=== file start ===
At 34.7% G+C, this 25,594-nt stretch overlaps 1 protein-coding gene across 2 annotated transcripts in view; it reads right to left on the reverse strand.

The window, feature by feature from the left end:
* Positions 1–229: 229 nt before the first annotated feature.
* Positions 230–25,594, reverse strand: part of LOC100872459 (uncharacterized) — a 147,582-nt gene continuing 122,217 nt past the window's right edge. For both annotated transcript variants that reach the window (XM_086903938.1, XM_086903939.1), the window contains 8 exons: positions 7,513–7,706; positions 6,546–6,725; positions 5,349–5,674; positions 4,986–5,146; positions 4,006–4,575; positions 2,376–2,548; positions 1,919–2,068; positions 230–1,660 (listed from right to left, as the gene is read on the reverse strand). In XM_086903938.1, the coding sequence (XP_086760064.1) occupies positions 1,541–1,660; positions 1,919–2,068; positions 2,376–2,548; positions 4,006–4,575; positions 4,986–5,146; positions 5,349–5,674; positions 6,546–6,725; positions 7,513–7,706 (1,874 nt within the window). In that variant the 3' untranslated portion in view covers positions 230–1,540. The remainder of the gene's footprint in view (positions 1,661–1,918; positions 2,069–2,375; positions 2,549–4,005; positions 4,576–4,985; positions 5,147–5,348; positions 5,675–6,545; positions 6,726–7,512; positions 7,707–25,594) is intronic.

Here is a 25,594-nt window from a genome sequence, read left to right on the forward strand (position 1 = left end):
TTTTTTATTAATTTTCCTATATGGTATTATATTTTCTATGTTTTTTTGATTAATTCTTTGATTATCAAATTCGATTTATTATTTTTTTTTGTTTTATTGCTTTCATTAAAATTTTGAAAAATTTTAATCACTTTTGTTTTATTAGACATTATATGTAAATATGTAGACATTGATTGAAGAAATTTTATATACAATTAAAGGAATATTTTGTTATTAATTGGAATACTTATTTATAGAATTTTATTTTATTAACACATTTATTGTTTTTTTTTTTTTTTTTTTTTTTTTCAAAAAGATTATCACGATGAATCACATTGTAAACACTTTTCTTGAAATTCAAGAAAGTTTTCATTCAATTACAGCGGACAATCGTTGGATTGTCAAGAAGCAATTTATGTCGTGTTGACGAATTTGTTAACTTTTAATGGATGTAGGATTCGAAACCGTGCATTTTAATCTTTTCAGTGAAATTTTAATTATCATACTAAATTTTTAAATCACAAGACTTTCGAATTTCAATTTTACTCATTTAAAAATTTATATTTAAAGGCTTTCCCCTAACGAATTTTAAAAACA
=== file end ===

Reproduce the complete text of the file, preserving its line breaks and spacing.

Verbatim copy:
At 34.7% G+C, this 25,594-nt stretch overlaps 1 protein-coding gene across 2 annotated transcripts in view; it reads right to left on the reverse strand.

The window, feature by feature from the left end:
* Positions 1–229: 229 nt before the first annotated feature.
* Positions 230–25,594, reverse strand: part of LOC100872459 (uncharacterized) — a 147,582-nt gene continuing 122,217 nt past the window's right edge. For both annotated transcript variants that reach the window (XM_086903938.1, XM_086903939.1), the window contains 8 exons: positions 7,513–7,706; positions 6,546–6,725; positions 5,349–5,674; positions 4,986–5,146; positions 4,006–4,575; positions 2,376–2,548; positions 1,919–2,068; positions 230–1,660 (listed from right to left, as the gene is read on the reverse strand). In XM_086903938.1, the coding sequence (XP_086760064.1) occupies positions 1,541–1,660; positions 1,919–2,068; positions 2,376–2,548; positions 4,006–4,575; positions 4,986–5,146; positions 5,349–5,674; positions 6,546–6,725; positions 7,513–7,706 (1,874 nt within the window). In that variant the 3' untranslated portion in view covers positions 230–1,540. The remainder of the gene's footprint in view (positions 1,661–1,918; positions 2,069–2,375; positions 2,549–4,005; positions 4,576–4,985; positions 5,147–5,348; positions 5,675–6,545; positions 6,726–7,512; positions 7,707–25,594) is intronic.

Here is a 25,594-nt window from a genome sequence, read left to right on the forward strand (position 1 = left end):
TTTTTTATTAATTTTCCTATATGGTATTATATTTTCTATGTTTTTTTGATTAATTCTTTGATTATCAAATTCGATTTATTATTTTTTTTTGTTTTATTGCTTTCATTAAAATTTTGAAAAATTTTAATCACTTTTGTTTTATTAGACATTATATGTAAATATGTAGACATTGATTGAAGAAATTTTATATACAATTAAAGGAATATTTTGTTATTAATTGGAATACTTATTTATAGAATTTTATTTTATTAACACATTTATTGTTTTTTTTTTTTTTTTTTTTTTTTTCAAAAAGATTATCACGATGAATCACATTGTAAACACTTTTCTTGAAATTCAAGAAAGTTTTCATTCAATTACAGCGGACAATCGTTGGATTGTCAAGAAGCAATTTATGTCGTGTTGACGAATTTGTTAACTTTTAATGGATGTAGGATTCGAAACCGTGCATTTTAATCTTTTCAGTGAAATTTTAATTATCATACTAAATTTTTAAATCACAAGACTTTCGAATTTCAATTTTACTCATTTAAAAATTTATATTTAAAGGCTTTCCCCTAACGAATTTTAAAAACA